More specifically, the long-term aims, which are proving difficult to achieve without high-level intervention, include:
making public and private land available that markets alone cannot currently reach
making a range of investment products available to support housebuilding and infrastructure development, including homes for rent
raising construction industry productivity
building a resilient competitive market supporting smaller builders and new entrants while prioritising better design and higher quality homes
offering expert support for priority locations while helping to create and deliver more ambitious plans to build more homes
delivering home-ownership products, plus an industry standard service to consumers.
Communities Secretary, James Brokenshire, said the Government is committed to delivering 300,000 homes annually until the mid-2020s and helping more people to join the housing ladder. He added that he welcomes the comprehensive vision designed to maximise government investment in the homes communities need.
Chairman of Homes England, Sir Edward Lister, said the housing market needed disrupting with plans “to be bold, creative and think big”. He added, “We hope the whole of the housing sector — big and small, up and down the country — will join us for the next five years and beyond.”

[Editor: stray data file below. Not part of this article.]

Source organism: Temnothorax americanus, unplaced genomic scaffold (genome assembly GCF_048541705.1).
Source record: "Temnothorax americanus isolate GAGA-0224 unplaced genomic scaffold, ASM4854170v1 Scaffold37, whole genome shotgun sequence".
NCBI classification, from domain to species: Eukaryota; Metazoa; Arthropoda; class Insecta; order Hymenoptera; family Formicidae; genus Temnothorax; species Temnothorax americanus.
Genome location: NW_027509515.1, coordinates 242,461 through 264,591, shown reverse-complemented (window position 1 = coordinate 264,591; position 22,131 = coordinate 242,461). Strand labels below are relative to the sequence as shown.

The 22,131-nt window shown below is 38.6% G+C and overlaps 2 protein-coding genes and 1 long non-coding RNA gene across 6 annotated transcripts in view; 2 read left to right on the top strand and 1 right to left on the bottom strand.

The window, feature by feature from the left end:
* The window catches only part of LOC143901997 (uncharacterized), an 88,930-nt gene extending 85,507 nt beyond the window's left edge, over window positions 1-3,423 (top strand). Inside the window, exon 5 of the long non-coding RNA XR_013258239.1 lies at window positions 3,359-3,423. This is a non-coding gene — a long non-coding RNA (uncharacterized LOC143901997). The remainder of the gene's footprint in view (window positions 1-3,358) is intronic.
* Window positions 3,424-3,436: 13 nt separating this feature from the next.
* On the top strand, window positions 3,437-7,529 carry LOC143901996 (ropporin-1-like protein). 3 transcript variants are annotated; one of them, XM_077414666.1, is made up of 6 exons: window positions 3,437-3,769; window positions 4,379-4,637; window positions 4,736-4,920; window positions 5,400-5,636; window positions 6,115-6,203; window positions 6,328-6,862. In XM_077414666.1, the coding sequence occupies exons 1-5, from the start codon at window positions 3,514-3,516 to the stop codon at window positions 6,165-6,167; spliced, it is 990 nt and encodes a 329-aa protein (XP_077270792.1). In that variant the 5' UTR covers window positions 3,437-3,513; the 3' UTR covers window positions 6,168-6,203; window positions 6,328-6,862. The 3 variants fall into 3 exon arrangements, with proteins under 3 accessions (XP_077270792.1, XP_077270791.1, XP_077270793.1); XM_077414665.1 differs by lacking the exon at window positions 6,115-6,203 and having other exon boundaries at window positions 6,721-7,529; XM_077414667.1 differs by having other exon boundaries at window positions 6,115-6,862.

Stephen Kinsella, Homes England’s Executive Director for Land, commented, “We will be much more active in the land market, using our increased resources to ramp up the acquisition of land opportunities and developing new ways to partner other government departments to bring forward more sites more quickly.” He added that Homes England is “really keen to talk to developers about the opportunities in our latest plan”.
Sites listed in the Land Development and Disposal Plan will be disposed of on a competitive basis through a private treaty sale, bespoke OJEU process, or auction.
Action so far